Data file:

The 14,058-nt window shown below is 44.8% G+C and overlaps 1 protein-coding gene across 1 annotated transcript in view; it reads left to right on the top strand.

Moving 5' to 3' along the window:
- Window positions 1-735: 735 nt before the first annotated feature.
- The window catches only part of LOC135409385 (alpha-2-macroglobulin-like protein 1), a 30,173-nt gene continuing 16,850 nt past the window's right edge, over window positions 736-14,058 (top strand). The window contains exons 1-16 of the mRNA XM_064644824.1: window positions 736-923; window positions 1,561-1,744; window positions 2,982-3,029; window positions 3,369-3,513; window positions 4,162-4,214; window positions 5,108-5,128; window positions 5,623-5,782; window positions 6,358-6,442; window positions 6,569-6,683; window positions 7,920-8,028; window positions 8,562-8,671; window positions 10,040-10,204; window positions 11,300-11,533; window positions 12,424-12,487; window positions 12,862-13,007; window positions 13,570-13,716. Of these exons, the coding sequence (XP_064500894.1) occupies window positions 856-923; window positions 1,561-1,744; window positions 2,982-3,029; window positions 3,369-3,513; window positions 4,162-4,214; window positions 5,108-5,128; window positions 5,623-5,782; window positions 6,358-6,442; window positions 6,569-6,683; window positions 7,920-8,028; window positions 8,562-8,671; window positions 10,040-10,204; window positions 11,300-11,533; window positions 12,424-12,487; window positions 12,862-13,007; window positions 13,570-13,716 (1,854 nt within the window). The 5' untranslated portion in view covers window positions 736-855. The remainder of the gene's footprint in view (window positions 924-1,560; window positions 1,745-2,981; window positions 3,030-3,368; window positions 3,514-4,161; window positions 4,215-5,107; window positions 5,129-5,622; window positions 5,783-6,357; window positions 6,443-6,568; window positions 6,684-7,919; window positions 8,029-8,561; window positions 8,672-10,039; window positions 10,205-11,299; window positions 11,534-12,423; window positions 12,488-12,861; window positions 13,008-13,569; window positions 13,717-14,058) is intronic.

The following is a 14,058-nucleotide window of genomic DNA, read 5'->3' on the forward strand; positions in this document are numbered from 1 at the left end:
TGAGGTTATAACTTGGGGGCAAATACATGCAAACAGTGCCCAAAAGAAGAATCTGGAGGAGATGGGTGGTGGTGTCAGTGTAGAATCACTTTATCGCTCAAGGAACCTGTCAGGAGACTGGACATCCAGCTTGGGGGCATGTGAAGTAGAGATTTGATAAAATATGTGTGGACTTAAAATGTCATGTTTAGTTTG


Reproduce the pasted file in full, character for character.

The 14,058-nt window shown below is 44.8% G+C and overlaps 1 protein-coding gene across 1 annotated transcript in view; it reads left to right on the top strand.

Moving 5' to 3' along the window:
- Window positions 1-735: 735 nt before the first annotated feature.
- The window catches only part of LOC135409385 (alpha-2-macroglobulin-like protein 1), a 30,173-nt gene continuing 16,850 nt past the window's right edge, over window positions 736-14,058 (top strand). The window contains exons 1-16 of the mRNA XM_064644824.1: window positions 736-923; window positions 1,561-1,744; window positions 2,982-3,029; window positions 3,369-3,513; window positions 4,162-4,214; window positions 5,108-5,128; window positions 5,623-5,782; window positions 6,358-6,442; window positions 6,569-6,683; window positions 7,920-8,028; window positions 8,562-8,671; window positions 10,040-10,204; window positions 11,300-11,533; window positions 12,424-12,487; window positions 12,862-13,007; window positions 13,570-13,716. Of these exons, the coding sequence (XP_064500894.1) occupies window positions 856-923; window positions 1,561-1,744; window positions 2,982-3,029; window positions 3,369-3,513; window positions 4,162-4,214; window positions 5,108-5,128; window positions 5,623-5,782; window positions 6,358-6,442; window positions 6,569-6,683; window positions 7,920-8,028; window positions 8,562-8,671; window positions 10,040-10,204; window positions 11,300-11,533; window positions 12,424-12,487; window positions 12,862-13,007; window positions 13,570-13,716 (1,854 nt within the window). The 5' untranslated portion in view covers window positions 736-855. The remainder of the gene's footprint in view (window positions 924-1,560; window positions 1,745-2,981; window positions 3,030-3,368; window positions 3,514-4,161; window positions 4,215-5,107; window positions 5,129-5,622; window positions 5,783-6,357; window positions 6,443-6,568; window positions 6,684-7,919; window positions 8,029-8,561; window positions 8,672-10,039; window positions 10,205-11,299; window positions 11,534-12,423; window positions 12,488-12,861; window positions 13,008-13,569; window positions 13,717-14,058) is intronic.

The following is a 14,058-nucleotide window of genomic DNA, read 5'->3' on the forward strand; positions in this document are numbered from 1 at the left end:
TGAGGTTATAACTTGGGGGCAAATACATGCAAACAGTGCCCAAAAGAAGAATCTGGAGGAGATGGGTGGTGGTGTCAGTGTAGAATCACTTTATCGCTCAAGGAACCTGTCAGGAGACTGGACATCCAGCTTGGGGGCATGTGAAGTAGAGATTTGATAAAATATGTGTGGACTTAAAATGTCATGTTTAGTTTG